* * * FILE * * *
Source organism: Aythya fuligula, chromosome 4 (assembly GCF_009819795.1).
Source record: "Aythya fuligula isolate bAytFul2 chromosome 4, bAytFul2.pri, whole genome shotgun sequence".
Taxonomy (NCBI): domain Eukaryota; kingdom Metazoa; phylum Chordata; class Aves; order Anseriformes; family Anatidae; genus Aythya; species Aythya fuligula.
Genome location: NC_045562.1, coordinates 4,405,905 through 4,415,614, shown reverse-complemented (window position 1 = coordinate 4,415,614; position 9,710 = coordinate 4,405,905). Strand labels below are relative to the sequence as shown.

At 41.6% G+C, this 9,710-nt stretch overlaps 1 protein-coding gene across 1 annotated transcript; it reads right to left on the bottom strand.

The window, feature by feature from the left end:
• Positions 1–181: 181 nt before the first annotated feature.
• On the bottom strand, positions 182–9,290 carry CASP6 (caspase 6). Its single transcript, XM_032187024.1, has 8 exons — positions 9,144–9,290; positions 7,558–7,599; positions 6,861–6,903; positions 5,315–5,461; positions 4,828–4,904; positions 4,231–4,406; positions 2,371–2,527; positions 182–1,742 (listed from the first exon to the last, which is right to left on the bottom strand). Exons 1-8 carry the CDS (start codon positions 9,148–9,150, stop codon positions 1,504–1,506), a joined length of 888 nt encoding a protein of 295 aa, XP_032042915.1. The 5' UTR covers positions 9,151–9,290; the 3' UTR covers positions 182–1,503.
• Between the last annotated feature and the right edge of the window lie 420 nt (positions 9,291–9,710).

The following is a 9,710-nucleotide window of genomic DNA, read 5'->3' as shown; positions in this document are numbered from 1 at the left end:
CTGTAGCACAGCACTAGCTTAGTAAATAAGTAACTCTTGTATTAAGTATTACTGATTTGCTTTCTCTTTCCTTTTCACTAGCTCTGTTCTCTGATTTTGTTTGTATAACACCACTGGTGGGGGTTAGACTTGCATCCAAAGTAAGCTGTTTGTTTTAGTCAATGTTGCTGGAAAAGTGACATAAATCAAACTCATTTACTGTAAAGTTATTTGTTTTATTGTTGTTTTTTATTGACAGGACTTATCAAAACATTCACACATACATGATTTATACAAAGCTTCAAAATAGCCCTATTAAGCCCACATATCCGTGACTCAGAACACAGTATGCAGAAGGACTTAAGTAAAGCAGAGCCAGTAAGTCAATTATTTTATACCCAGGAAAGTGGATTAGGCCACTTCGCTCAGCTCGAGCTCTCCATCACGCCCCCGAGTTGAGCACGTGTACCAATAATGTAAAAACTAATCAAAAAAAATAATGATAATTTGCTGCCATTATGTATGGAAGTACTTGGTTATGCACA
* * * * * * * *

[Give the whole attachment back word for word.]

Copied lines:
Source organism: Aythya fuligula, chromosome 4 (assembly GCF_009819795.1).
Source record: "Aythya fuligula isolate bAytFul2 chromosome 4, bAytFul2.pri, whole genome shotgun sequence".
Taxonomy (NCBI): domain Eukaryota; kingdom Metazoa; phylum Chordata; class Aves; order Anseriformes; family Anatidae; genus Aythya; species Aythya fuligula.
Genome location: NC_045562.1, coordinates 4,405,905 through 4,415,614, shown reverse-complemented (window position 1 = coordinate 4,415,614; position 9,710 = coordinate 4,405,905). Strand labels below are relative to the sequence as shown.

At 41.6% G+C, this 9,710-nt stretch overlaps 1 protein-coding gene across 1 annotated transcript; it reads right to left on the bottom strand.

The window, feature by feature from the left end:
• Positions 1–181: 181 nt before the first annotated feature.
• On the bottom strand, positions 182–9,290 carry CASP6 (caspase 6). Its single transcript, XM_032187024.1, has 8 exons — positions 9,144–9,290; positions 7,558–7,599; positions 6,861–6,903; positions 5,315–5,461; positions 4,828–4,904; positions 4,231–4,406; positions 2,371–2,527; positions 182–1,742 (listed from the first exon to the last, which is right to left on the bottom strand). Exons 1-8 carry the CDS (start codon positions 9,148–9,150, stop codon positions 1,504–1,506), a joined length of 888 nt encoding a protein of 295 aa, XP_032042915.1. The 5' UTR covers positions 9,151–9,290; the 3' UTR covers positions 182–1,503.
• Between the last annotated feature and the right edge of the window lie 420 nt (positions 9,291–9,710).

The following is a 9,710-nucleotide window of genomic DNA, read 5'->3' as shown; positions in this document are numbered from 1 at the left end:
CTGTAGCACAGCACTAGCTTAGTAAATAAGTAACTCTTGTATTAAGTATTACTGATTTGCTTTCTCTTTCCTTTTCACTAGCTCTGTTCTCTGATTTTGTTTGTATAACACCACTGGTGGGGGTTAGACTTGCATCCAAAGTAAGCTGTTTGTTTTAGTCAATGTTGCTGGAAAAGTGACATAAATCAAACTCATTTACTGTAAAGTTATTTGTTTTATTGTTGTTTTTTATTGACAGGACTTATCAAAACATTCACACATACATGATTTATACAAAGCTTCAAAATAGCCCTATTAAGCCCACATATCCGTGACTCAGAACACAGTATGCAGAAGGACTTAAGTAAAGCAGAGCCAGTAAGTCAATTATTTTATACCCAGGAAAGTGGATTAGGCCACTTCGCTCAGCTCGAGCTCTCCATCACGCCCCCGAGTTGAGCACGTGTACCAATAATGTAAAAACTAATCAAAAAAAATAATGATAATTTGCTGCCATTATGTATGGAAGTACTTGGTTATGCACA